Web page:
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Traditional IRAs

Introduction to traditional IRA's (Individual Retirement Accounts). Created by Sal Khan.

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Video transcript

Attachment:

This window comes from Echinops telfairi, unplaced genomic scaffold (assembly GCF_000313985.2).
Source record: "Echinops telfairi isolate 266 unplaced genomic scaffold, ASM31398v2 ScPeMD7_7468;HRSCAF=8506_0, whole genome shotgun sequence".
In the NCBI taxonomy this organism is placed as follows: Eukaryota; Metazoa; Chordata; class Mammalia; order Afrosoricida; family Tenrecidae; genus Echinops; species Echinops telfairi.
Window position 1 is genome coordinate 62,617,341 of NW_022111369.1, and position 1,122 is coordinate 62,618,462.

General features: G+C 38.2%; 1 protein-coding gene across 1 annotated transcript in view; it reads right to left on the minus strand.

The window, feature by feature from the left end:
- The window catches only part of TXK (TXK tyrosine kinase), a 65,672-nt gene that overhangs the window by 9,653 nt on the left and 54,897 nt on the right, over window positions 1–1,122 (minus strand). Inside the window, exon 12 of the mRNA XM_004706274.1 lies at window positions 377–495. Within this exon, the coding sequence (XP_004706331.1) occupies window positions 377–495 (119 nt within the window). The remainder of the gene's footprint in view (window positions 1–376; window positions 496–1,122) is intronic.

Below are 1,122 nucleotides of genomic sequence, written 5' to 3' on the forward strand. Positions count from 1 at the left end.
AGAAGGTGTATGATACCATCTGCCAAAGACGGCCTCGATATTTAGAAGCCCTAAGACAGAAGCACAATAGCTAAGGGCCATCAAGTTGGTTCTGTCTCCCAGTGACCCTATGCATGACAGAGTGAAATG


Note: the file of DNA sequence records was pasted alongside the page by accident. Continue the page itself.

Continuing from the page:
What I want to do in this video is talk a little bit about traditional IRAs. IRA stands for Individual Retirement Account. Individual Retirement Account. The focus on this video is the traditional IRA. You'll hear of other types of IRAs, especially Roth IRA and SEP IRAs. This is only on Traditional. The just of all of them, is really it's the governments way of encouraging you to save for your retirement. They all have slightly different details, so I'm just going to focus on the traditional right now. Let's say we are in year 0. That's right now. Instead of year 0, let me write "right now." You have 2 options. You could take advantage of the traditional IRA. This is the IRA scenario. This is the no IRA scenario. Now, an IRA allows you to put up to a certain amount of your income aside. Depending on your age and what year it is, that amount will change. In 2010 that number is $5,000 if you are under the age of 50. For under 50. It's $6,000 ... This is for an individual, not for a family. It's $6,000 if you're over the age of 50. Over age of 50. I guess the rational was probably, "Gee, if you're over the age of 50," "you better save even more for your retirement," "which might only be 10 or 15 years away." They gave a little bit more lead way for over the age of 50. Let's say we're under the age of 50 and we take full advantage of this IRA. We set aside $5,000. $5,000. Here we set aside nothing. Set aside nothing. In the very short term, the advantage is that this $5,000 of our income will not be taxed. Let's say that my tax bracket ... Let's say that I'm in a 32% tax bracket. 32% tax bracket. Let me write that on the side. It will apply to both scenarios. 32% tax bracket today. I'm making some good money. Tax bracket today. On the $5,000 only, I'm only talking about the taxes on the $5,000. You're going to have to pay taxes above and beyond that on the rest of your income. Today, I'm going to pay 0 taxes on that $5,000. 0 taxes on the $5,000. If I don't set aside that $5,000 into an IRA, then I will have to pay taxes on that $5,000. I'm going to have to pay $5,000 x 32%. Which is equal to what? I'll just get a calculator out. You get 5,000 x .32 = $1,600 in taxes, I'm going to pay $1,600 in taxes today. In the year that I actually made that $5,000. I can't set aside $5,000 if I made less than $5,000. It's always the lower of your income or these IRA limits. Of course, you're going to pay, even in this situation. Let's say you made $100,000. When you put the $5,000 aside, you're still going to have to pay taxes on $95,000. In this situation, where you didn't put the $5,000 aside, you're going to have to pay taxes on $100,000. You're going to have to pay taxes on the extra $5,000, which is $1,600. Let's say in either situation, with that $5,000, you want to buy and sell some securities or some investments. Let's say right after you put in the IRA account … Now everything is sitting in our IRA account. All of our transactions are sitting in this special IRA account right here, where we can actually buy and sell investments and trade them. But, we can't cash them in and turn them into cash and then spend it on a new car or something like that. If we did do that, before the age of 59 1/2, we would have to pay a penalty. Let me write that down. You might immediately say, "Hey gee, this is a good idea." "Why doesn't everyone always do it?" The answer is, if I pull it out before 59 1/2, I pay a penalty. Let me write this down, because that's important to keep in mind. Pay penalty and taxes if withdrawn before 59 1/2. Once again, this is the Traditional IRA. The Roth IRA, for example, is a little bit more flexible on the actual principle amount that you put into the account. We're just dealing with Traditional. This is an important thing to keep in mind. This is kind of the tradeoff that you're giving. The government is saying, "Hey, I'm giving you an incentive to put this aside" "and I really want to make sure that you leave this aside" "until you are ready to retire." "You don't get tempted, when you see a nice sports car," "to cash in your IRA and use it," "because you're going to have to pay a penalty." As long as you don't actually withdraw it and turn it into cash, you can actually buy and sell securities within that IRA. Let's say, as soon as you put that $5,000, you buy $5,000 of stock A. Here, we don't have $5,000 anymore. We only have $3,400 of our original amount, so we buy $3,400 of stock A. Let's say, I don't know, 10 years in the future. Let's say in 10 years ... This is going to be in either situation. In 10 years, let's say that stock A has doubled, and you sell it. Now, you sell it. You have $10,000 here. You have $10,000 from sale of A. It's doubled. Here's it's doubled, but you only have $3,400 of stock A. Now, that $3,400 is worth $6,800. You have $6,800 from sale of A. Let's say you want to put that into another stock. Let's say you put that all into stock B. I'm painting a very rosy picture. You can't always insure that stocks will double. You buy $10,0000 in this situation. $10,000 of B. I'll hold off there. You buy $10,000 of B. Here you might say, "Oh, I'm going to buy $6,800 of B. Because you are not operating within an IRA account, you're going to have to pay taxes on the capital gains from this right here. Capital gains are gains made from capital investments. In this case the capital investment is investing in stocks. Since you owned your stock for more that 1 year, you at least will only have to pay long-term capital gains, which tends to be lower than short-term capital gains. In this situation you made a $3,400 profit. Not $340,000. You made $3,400 profit. You are going to have to pay 15% capital gains. x 15%. Let's get the calculator out again. 3,400 x .15 = $510. You're going to have to pay $510. This is $510. You take your $6,800, pay $510 to the IRS. You are going to be left with $6,290. Remember, the reason why you have to pay taxes is this is not operating inside of an IRA. Here you are operating inside of an IRA, so you don't have to pay taxes. Let's say you invest in stock B and then over the next 10 years, stock B also doubles. Stock ... so this is 10 years. Stock B is now worth $20,000 and you sell it. From sell of B. Once again, it's sitting inside of your IRA, so you don't have to pay any capital gains on it. In this situation, you use that $6,290 to also invest in stock B, and after 10 years stock B doubles. It is now … What is that? $12,580. Once again, it's sitting outside of your IRA. You have to pay 15% capital gains. You had a $6,290 gain. $6,290 gain x 15%. Let's see what that is. I'll get the calculator. Where's my calculator? There is it. You have $6,290 x 15%. That's equal to 943. Let me take that from my 12,580. 12,580 - 943.5 is equal to ... I have $11,636. I now have $11,636. Let's say 20 years have past. We are now over the age of 59 1/2. We can now withdraw from our IRA. Of course, this situation, this is cash that we have. We can do anything with it. Maybe we're now over 60 years old. This could be used for our retirement, for our everyday expenses. This money that was sitting in IRA, now that we're over the age of 60, we're over 60 now, or over 59 1/2 if you want to be particular. Now that we're over 60 we can withdraw the IRA without paying any penalty, but we will have to pay taxes. We're going to withdraw. No penalties. We will have to pay taxes, but the huge advantage here is, once we're over 60, we're probably earning less money. The actual tax bracket that we're in is probably going to be lower. Let's say we're in a 25% tax bracket. Remember, when we first made that $5,000 we were in a 32% tax bracket, because we were this young gun at the peak of his or her career, making a lot of money. Now, we're making less money. We're trying to live off of our savings, so we have to pay 25% income tax on it. If we pay 25% on $20,000 ... Remember, now we're actually withdrawing it. We're actually putting it in our checking account so we can spend it for living or whatever we want to do with it. 25% of $20,00 is equal to $5,000 in taxes. We will be left with $15,000 to do anything that we want with it. Compare this. This is $15,000 verses $11,636. Everything that we did was completely identical, except for, over here we took the $5,000 and invested within an IRA. Here, we took the $5,000, we had to pay taxes on it. Then, we invested it in the exact same way. We actually made very good stock investments in both situations and we ended up with a significant less amount of money. This is $15,000 verses $11,000. That's almost … What is that? 30 something % difference in the total amount of money you have. Not only that, but this tax we had to pay, we don't have to pay this … this is only in situations where you have a 25% tax rate. When you're retired you might even have a lower tax rate than that and it's deferred a good bit. The real thing to think about is just, 20 years in the future you're sitting on $15,000 verses if you didn't participate it in the IRA you're sitting on only a little over $11,500. Of course, the main trade off here is that in the IRA situation, you really couldn't touch your money. If you had an emergency and you had to withdraw the money, you would have had to pay penalties on it.